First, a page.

Addressing Public Health Issues in the Management of Chronic Pain

Faculty Perspectives in Chronic Pain: Solutions to Public Health Issues in Chronic Pain

In the main article in this publication, the author points out various shortcomings of chronic pain management in the United States. In this commentary, I would like to address some of the reasons for such shortcomings as they pertain to the use of opioids for the management of chronic noncancer pain.

Chronic pain has been described as pain that has persisted for at least 1 month following the usual healing time of an acute injury, pain that occurs in association with a nonhealing lesion, or pain that recurs frequently over a period of months. In the majority of research and clinical reports, chronic pain is defined as pain that has persisted for at least 3 months.1,2 However, frustratingly few controlled trials on the use of opioids for noncancer chronic pain have had a duration longer than 6 weeks.3 Furthermore, no study of opioid therapy versus placebo, or opioid therapy versus nonopioid therapy, has evaluated pain, function, or quality of life for 1 year or longer.3 The few well-designed studies that have been conducted compared different long-acting opioids with each other,3 rather than comparing long-acting opioids with nonopioids or nonpharmacological treatment such as pain receptor blockage. In the absence of high-level evidence, stakeholders must rely on anecdotal evidence to determine treatment strategies.

Chronic pain is a very complex phenomenon, which may or may not be primarily driven by tissue injury. Traditionally, the most common forms of chronic pain have been divided into those labeled “nociceptive,” or pain caused by ongoing stimulation of pain receptors by tissue damage, and those labeled “neuropathic,” or pain that is most likely related to damage to, or dysfunction of, the peripheral or central nervous system. These categories of pain simplify a complex reality in which both acute and chronic pain are induced by multiple peripheral and central mechanisms, which continually interact with each other and with many pain-modulating systems. The perturbations that ultimately result in pain perception can be attributed to neurophysiologic processes and other related systems.4 For example, recent evidence is pointing to the role of neuroimmune activation following a tissue injury as an impor­tant mechanism in the development of chronic pain.5 The role of cytokines and other inflammatory mediators is obvious in inflammatory nociceptive pain, such as some types of arthritis, but animal data suggest an equally important role in the development of chronic neuropathic pain associated with central sensitization of neural pathways following peripheral injury.5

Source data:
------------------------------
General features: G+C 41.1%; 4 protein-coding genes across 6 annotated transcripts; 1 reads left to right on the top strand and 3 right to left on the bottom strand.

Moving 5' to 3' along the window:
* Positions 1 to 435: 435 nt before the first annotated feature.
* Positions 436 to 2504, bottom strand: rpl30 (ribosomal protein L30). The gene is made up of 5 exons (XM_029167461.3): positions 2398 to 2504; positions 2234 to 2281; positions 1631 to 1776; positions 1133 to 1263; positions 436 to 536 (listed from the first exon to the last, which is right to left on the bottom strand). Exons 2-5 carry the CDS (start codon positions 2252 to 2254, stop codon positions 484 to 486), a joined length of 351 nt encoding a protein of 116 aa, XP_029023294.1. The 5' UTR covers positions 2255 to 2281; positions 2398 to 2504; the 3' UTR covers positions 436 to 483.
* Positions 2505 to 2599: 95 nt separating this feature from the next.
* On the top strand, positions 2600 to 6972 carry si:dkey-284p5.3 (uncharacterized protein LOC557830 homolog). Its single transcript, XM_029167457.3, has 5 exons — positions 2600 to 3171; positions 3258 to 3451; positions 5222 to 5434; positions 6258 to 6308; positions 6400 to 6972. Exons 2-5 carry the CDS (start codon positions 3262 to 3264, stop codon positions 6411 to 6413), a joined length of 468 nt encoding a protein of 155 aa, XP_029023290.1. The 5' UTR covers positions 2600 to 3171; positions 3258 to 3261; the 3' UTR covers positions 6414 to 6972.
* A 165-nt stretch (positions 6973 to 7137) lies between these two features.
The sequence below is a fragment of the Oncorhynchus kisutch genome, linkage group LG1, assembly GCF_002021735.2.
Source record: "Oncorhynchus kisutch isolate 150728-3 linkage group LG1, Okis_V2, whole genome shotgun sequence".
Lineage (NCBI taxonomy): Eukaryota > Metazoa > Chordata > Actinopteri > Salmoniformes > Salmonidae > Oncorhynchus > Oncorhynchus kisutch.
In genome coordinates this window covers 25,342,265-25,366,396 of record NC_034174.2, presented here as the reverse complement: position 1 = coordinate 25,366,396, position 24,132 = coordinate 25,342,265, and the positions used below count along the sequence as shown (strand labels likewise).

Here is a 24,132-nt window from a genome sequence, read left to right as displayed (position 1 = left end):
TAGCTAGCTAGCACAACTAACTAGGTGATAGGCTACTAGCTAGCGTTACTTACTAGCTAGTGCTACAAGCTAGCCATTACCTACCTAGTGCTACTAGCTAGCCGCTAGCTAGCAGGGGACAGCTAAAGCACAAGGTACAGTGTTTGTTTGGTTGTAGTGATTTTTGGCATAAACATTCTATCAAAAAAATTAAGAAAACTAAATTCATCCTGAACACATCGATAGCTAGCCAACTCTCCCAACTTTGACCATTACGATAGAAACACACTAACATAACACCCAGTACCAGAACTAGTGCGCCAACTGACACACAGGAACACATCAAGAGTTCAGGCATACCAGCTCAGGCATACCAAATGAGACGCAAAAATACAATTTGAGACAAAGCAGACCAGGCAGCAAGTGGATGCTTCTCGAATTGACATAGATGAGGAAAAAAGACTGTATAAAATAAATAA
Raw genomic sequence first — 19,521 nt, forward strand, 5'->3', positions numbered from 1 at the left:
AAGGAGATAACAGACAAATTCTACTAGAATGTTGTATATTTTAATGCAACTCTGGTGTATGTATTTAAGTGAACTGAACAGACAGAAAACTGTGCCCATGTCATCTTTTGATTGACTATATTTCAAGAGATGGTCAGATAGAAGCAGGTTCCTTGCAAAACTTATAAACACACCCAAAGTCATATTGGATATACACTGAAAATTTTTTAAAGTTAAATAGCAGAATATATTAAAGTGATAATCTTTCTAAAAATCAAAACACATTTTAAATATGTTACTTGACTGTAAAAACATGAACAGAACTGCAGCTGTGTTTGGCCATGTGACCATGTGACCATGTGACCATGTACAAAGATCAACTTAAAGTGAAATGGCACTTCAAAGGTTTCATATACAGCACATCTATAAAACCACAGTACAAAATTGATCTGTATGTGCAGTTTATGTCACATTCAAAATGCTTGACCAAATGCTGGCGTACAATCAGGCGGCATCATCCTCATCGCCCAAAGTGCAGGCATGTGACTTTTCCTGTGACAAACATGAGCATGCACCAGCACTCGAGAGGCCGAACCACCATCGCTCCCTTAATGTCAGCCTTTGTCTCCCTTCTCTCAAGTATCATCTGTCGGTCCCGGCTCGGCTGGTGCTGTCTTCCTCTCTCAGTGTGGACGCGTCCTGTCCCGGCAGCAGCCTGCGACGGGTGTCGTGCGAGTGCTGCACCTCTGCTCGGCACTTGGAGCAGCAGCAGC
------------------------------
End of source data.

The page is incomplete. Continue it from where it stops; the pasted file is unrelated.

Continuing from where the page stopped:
All chronic pain is profoundly influenced by psychological processing and responses.6 Pain severity and pain-related functional impairment are often found to be associated with psychological and social factors, and patients with identical diseases associated with pain, such as degenerative disk disease, may vary greatly in their reports of pain severity and pain behaviors.7 There is extensive literature documenting the importance of operant conditioning factors and cognitive-behavioral factors in the maintenance of chronic pain behaviors.8

In contrast to the lack of clarity about whether opioids are useful for pain management, an abundance of data point to their harmful effects.3 These include increased risks for fracture, addiction, sexual dysfunction, cardiovascular events, endocrinologic harms, and traffic accidents.3 There is also substantial evidence from uncontrolled studies regarding the problems of opioid dependence and misuse (Table).3,9-19

We will continue to see gaps in chronic pain management until better therapeutic options become available, including, but not limited to, novel, nonopioid medications.


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